* Investors brace for Wednesday’s EU summit
* Selling accelerates as euro weakens
* Platinum prices fall even after strike news
By Josephine Mason
NEW YORK, May 22 (Reuters) - Gold traded near intraday lows o n T uesday afternoon with selling accelerating on low volumes as the euro lost further ground ahead of a much-anticipated European summit.
The pressure started on Monday after bullion failed to break through key resistance at $1,600 per ounce, sending prices below near-term technical support levels.
That selling snowballed on Tuesday afternoon in New York, sending prices below $1,570 an ounce as the euro weakened with investors betting Wednesday’s meeting of European leaders would do little to tackle the region’s debt crisis.
“The euro continued to sag. It’s not going to make a decisive move until the EU summit,” said James Steel, chief commodity analyst at HSBC.
Weaker oil prices on news of a potential deal between Iran and the U.N. nuclear watchdog also weighed on the market, still reeling from last week’s sell-off to December lows.
Spot gold was down 1.44 percent at $1,569.26 an ounce at 3:30 p.m. EDT (1930 GMT). U.S. gold futures for June delivery settled 0.76 percent lower at $1,576.6, off an intraday low of $1,568 per oz.
While prices are up from the December lows revisited last week, bullion remained on a weak technical footing, trading below its 14-day moving average.
Some U.S. investors were already focusing on the long Memorial Day holiday weekend, but most were bracing for a possible recovery in the euro if the European summit in Brussels on Wednesday agrees on a pan-European bond issue aimed at raising much-needed cash to bolster Greece’s banking system.
“If it (any agreement from the summit) is seen as a solution and strengthens the euro, it will be positive for gold,” Steel said.
France’s new president, Francois Hollande, said he wanted all options on the table to stimulate growth in Europe when the EU leaders meet.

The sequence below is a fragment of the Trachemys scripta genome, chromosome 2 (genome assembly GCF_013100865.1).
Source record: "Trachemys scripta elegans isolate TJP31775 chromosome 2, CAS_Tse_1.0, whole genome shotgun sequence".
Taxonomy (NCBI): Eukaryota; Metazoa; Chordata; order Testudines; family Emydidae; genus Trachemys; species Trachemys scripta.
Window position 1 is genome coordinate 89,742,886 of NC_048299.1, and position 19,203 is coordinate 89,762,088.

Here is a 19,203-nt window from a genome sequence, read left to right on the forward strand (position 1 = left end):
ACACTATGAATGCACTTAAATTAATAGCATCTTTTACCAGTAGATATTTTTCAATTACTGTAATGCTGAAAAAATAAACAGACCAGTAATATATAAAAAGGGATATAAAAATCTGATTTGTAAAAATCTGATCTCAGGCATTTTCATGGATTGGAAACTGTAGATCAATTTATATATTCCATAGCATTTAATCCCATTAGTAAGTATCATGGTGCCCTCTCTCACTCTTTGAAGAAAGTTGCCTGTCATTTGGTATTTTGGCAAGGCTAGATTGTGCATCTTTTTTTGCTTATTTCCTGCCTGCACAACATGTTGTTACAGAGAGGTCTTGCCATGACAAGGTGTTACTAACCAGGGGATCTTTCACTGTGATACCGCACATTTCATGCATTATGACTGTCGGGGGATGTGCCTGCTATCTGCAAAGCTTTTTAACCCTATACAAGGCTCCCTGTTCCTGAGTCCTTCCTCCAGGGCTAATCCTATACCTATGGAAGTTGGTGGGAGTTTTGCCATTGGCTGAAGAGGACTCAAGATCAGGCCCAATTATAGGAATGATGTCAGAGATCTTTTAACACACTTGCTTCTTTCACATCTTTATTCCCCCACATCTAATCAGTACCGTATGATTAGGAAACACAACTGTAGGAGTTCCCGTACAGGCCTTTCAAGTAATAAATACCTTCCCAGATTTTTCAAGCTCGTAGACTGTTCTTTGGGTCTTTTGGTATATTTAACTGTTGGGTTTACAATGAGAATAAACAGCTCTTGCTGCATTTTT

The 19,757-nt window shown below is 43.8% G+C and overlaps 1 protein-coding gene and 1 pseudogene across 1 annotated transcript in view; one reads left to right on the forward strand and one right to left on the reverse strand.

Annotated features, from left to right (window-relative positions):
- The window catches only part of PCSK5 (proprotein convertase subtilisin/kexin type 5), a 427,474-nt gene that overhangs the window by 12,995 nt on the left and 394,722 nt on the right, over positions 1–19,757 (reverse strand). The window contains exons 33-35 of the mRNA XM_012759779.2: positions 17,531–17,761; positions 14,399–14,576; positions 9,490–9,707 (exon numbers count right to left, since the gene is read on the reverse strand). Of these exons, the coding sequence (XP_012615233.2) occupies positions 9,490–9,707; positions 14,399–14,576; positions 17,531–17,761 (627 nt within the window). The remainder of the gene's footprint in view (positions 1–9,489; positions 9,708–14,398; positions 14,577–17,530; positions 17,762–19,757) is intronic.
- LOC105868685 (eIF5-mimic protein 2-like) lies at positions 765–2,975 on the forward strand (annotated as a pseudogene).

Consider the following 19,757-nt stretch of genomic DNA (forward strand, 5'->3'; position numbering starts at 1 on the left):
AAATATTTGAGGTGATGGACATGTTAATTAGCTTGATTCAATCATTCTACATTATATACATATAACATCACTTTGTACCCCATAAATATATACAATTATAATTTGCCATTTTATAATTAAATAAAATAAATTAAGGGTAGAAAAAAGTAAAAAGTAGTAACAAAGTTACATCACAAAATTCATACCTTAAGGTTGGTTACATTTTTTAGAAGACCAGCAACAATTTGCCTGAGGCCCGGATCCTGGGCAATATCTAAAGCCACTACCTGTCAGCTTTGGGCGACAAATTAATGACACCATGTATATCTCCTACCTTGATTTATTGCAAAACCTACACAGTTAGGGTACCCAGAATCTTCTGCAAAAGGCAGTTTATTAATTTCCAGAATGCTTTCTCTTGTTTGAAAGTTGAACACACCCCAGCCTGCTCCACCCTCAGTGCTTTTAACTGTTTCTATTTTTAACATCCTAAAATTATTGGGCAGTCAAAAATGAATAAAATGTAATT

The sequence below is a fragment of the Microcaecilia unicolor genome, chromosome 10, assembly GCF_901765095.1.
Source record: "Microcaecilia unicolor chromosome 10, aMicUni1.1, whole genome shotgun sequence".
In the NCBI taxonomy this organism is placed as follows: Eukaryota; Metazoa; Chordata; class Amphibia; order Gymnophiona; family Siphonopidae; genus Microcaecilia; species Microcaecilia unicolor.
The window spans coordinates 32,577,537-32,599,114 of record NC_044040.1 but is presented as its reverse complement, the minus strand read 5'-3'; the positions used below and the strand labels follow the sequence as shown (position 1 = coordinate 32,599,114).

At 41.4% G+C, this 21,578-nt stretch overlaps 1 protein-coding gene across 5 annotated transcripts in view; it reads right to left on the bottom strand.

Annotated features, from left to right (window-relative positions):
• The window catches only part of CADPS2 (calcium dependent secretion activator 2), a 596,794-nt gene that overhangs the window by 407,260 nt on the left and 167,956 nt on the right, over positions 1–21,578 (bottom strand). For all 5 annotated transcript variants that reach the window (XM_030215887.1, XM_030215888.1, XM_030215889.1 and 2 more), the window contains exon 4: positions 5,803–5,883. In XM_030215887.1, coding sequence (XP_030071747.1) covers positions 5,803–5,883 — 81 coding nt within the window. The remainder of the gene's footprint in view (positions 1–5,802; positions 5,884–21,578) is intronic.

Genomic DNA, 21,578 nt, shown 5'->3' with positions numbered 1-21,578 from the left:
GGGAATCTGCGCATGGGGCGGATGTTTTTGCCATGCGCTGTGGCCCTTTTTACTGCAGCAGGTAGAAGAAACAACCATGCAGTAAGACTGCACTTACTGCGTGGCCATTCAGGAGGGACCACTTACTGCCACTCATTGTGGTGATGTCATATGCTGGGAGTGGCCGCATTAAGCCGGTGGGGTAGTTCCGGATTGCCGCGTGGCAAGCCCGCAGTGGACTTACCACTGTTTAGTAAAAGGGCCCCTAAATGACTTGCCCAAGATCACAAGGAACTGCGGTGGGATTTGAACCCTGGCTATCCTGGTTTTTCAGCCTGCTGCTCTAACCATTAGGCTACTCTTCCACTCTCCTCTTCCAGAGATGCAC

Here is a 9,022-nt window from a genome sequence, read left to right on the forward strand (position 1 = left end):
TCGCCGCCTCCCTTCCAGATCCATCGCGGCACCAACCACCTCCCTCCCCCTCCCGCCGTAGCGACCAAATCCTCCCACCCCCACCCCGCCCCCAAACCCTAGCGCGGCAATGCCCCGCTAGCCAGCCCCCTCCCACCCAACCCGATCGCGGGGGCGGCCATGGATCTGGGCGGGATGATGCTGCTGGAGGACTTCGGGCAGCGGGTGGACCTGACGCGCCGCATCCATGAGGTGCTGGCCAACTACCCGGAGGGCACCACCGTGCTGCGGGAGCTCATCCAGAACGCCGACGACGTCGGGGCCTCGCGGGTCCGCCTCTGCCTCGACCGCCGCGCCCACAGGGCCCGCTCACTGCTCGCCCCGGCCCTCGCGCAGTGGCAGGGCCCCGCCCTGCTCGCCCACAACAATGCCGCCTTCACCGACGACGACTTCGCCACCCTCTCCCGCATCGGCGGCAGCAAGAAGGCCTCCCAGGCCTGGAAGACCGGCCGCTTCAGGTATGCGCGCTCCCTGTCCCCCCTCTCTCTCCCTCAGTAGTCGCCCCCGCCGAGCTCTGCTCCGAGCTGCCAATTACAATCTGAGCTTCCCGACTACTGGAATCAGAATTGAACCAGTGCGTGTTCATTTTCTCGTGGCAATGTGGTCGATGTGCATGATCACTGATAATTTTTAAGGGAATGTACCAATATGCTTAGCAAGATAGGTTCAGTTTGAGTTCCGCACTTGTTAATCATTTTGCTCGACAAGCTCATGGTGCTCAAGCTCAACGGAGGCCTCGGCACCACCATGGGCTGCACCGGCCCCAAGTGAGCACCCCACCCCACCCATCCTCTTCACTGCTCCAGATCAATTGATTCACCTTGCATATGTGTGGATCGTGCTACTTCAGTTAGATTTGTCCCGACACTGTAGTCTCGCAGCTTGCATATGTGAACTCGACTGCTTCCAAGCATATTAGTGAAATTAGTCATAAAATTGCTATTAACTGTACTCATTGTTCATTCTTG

Gold tends to trade together with the euro, so any weakness in the single currency can lead investors to cash in their bullion positions to realize a higher profit in their local currency.
The weakness in the single currency resulting from the euro zone debt crisis is for now outweighing any positive safe-haven demand.
Looking at the likely course of gold prices this week, options on June COMEX futures that expire on Thursday show investors are divided on gold’s chances of breaking and staying above $1,600 an ounce.
Most near-the-money open interest, positions in options contracts with strike prices close to the current futures price, is split almost evenly between calls and puts. A call contract gives the owner the right, but not the obligation, to buy the underlying commodity at a pre-determined price by a set date, and a put confers the right without obligation to sell.
Platinum was in the red even after news of further industrial action at Impala Platinum, the world’s second-largest platinum producer, which is losing 3,000 ounces of output a day as most workers are not reporting for duty at its Rustenburg mine.
The mine, shut for six weeks earlier this year because of a power struggle between unions, has been hit by fresh clashes between the dominant National Union of Mineworkers and the Association of Mineworkers and Construction Union.
The platinum price, which rose as much as 24 percent on the year because of the strike that spanned February and March, traded down 1.40 percent on the day at $1,440.75 an ounce.
“The lack of an immediate price reaction suggests no one is that keen on taking a large long position regardless of supply risks while demand concerns from Greece etc are still ongoing,” Mitsubishi analyst Matthew Turner said.
The impact of the euro zone debt crisis on the European car market, where platinum is used extensively in catalytic converters for diesel vehicles, has prompted speculators in U.S. platinum futures to cut their holdings to their lowest level in 2-1/2 years in the last three months.
Holdings of platinum in exchange-traded products are also down since hitting a record 1.398 million ounces in March, to a near four-month low at 1.322 million ounces.
Yet platinum remains the best-performing precious metal of 2012, with a gain of 4.5 percent, compared with a rise of 1.1 percent in gold and a loss of 6.3 percent in palladium.
Palladium was down 0.57 percent on the day at $605.72 an ounce, and silver down 1.19 percent at $28.12 an ounce.